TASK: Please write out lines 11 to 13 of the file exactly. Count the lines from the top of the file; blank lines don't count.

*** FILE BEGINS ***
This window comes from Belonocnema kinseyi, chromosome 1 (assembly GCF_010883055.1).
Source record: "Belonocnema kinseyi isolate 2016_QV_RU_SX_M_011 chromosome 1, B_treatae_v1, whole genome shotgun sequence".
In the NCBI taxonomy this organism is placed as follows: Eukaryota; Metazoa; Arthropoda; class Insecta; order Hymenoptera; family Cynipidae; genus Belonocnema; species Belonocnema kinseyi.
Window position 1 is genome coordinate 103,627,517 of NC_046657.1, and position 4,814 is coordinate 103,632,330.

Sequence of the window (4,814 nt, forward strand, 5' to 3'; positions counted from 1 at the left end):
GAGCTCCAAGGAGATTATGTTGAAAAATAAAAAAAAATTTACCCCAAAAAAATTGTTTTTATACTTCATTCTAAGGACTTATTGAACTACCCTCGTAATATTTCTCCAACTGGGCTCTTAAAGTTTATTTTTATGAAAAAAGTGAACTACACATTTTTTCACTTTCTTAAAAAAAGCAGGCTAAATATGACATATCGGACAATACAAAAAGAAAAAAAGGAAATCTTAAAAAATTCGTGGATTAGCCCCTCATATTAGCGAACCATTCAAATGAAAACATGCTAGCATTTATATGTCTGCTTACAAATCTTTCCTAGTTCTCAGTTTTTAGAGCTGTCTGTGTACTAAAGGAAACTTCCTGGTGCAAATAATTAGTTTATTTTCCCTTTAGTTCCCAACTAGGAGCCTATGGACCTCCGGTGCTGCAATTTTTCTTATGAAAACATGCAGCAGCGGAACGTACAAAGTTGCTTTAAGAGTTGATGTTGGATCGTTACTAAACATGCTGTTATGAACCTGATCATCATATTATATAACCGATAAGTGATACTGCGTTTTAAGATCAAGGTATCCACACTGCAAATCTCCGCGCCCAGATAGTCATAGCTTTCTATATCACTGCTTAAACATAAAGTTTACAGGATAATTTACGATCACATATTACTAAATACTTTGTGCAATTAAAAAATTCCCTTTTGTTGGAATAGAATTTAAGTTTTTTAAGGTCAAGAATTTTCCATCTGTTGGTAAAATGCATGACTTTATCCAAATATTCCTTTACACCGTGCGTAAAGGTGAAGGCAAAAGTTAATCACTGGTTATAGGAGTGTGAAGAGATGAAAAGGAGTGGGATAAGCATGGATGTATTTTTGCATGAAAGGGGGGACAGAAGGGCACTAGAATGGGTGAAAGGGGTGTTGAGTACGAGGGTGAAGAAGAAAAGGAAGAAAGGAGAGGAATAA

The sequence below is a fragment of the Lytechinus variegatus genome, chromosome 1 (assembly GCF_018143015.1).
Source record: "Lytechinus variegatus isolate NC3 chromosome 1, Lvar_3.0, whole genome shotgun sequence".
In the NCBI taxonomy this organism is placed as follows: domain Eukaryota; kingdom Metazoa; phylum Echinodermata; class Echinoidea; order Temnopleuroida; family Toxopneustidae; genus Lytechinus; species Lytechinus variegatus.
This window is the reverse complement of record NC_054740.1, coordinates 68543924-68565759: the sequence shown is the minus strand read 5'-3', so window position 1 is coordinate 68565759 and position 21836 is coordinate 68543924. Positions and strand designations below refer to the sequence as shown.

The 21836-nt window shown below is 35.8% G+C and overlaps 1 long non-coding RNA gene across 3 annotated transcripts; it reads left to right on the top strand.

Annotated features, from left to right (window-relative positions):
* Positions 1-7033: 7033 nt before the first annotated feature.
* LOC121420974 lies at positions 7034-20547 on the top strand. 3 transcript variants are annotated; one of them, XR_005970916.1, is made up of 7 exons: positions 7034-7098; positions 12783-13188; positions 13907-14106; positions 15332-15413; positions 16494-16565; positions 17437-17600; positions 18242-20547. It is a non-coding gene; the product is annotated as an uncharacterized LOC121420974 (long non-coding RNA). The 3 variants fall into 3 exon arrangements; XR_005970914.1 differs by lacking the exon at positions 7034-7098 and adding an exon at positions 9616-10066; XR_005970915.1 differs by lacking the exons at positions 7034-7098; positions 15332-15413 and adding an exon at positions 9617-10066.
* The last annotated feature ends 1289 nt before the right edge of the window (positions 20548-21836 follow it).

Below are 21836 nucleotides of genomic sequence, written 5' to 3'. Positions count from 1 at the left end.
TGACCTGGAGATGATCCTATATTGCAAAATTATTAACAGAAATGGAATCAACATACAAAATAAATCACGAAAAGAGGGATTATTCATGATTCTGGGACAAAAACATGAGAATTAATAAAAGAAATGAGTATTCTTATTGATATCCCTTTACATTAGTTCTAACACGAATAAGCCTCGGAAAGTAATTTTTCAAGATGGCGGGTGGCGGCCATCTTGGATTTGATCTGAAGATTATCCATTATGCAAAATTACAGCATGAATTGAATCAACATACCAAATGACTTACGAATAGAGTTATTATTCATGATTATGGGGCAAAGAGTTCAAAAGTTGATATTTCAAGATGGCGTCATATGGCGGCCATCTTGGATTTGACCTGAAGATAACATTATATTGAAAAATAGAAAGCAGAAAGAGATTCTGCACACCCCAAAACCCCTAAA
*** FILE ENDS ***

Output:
The 21836-nt window shown below is 35.8% G+C and overlaps 1 long non-coding RNA gene across 3 annotated transcripts; it reads left to right on the top strand.

Annotated features, from left to right (window-relative positions):
* Positions 1-7033: 7033 nt before the first annotated feature.